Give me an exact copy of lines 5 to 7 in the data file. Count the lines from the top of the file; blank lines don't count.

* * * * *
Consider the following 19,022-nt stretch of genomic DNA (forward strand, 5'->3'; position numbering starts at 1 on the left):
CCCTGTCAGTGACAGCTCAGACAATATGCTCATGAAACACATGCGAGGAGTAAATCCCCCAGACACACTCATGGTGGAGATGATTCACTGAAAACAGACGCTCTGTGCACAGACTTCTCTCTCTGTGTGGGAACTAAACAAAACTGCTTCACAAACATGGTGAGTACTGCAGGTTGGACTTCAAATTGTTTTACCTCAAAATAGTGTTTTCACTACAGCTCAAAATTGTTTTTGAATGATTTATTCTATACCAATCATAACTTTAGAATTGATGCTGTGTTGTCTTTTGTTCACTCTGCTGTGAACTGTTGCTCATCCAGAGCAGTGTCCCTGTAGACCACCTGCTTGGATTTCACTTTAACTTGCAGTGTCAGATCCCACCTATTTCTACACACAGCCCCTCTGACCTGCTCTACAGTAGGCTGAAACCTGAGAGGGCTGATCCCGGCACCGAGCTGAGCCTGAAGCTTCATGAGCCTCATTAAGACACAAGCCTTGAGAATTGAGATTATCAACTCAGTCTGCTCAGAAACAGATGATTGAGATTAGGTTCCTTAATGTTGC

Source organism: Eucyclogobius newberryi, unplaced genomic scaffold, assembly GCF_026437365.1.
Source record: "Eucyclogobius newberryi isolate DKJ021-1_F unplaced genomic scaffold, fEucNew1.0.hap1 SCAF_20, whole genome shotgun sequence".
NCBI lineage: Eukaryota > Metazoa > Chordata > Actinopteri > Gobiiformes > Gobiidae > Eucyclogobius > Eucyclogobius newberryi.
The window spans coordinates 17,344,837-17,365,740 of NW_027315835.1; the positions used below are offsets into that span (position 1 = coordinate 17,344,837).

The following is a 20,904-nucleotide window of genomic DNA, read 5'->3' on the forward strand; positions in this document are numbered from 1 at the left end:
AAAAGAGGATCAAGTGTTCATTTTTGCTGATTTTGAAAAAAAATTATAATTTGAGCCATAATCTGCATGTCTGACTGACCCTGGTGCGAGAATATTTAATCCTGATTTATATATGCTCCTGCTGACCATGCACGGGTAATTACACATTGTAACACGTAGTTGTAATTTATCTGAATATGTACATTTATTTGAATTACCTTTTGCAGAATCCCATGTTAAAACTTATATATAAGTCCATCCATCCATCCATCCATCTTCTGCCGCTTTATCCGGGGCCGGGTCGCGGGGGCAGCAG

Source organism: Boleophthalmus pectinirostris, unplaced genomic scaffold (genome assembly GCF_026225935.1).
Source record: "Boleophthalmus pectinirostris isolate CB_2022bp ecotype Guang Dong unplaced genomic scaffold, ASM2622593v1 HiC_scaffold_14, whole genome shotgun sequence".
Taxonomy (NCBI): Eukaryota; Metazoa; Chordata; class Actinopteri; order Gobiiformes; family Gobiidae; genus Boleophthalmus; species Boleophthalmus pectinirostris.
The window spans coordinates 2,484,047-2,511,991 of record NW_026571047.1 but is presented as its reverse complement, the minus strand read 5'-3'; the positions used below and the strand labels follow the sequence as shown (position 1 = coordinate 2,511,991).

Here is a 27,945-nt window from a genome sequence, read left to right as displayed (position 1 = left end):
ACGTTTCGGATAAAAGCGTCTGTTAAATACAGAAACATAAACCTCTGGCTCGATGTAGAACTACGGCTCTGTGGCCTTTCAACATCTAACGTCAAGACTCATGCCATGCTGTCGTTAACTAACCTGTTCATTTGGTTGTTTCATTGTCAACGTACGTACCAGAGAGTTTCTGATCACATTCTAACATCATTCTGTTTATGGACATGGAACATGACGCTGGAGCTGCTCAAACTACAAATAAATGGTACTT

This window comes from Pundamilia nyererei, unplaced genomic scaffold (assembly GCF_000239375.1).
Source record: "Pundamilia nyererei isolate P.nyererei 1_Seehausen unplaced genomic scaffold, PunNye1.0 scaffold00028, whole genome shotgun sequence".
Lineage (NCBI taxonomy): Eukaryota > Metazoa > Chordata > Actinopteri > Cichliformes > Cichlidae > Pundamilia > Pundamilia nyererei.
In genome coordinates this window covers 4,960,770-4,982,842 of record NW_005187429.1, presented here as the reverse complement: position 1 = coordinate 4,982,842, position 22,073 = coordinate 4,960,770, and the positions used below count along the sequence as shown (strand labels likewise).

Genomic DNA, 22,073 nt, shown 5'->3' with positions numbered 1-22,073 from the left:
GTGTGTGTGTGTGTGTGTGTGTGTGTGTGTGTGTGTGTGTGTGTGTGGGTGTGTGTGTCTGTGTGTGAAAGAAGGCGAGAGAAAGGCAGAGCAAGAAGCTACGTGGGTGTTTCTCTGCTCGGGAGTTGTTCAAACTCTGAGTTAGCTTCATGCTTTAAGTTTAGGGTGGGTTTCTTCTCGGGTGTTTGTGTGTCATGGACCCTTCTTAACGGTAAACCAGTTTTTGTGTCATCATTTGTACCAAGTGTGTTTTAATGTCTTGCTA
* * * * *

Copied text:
NCBI lineage: Eukaryota > Metazoa > Chordata > Actinopteri > Gobiiformes > Gobiidae > Eucyclogobius > Eucyclogobius newberryi.
The window spans coordinates 17,344,837-17,365,740 of NW_027315835.1; the positions used below are offsets into that span (position 1 = coordinate 17,344,837).

The following is a 20,904-nucleotide window of genomic DNA, read 5'->3' on the forward strand; positions in this document are numbered from 1 at the left end: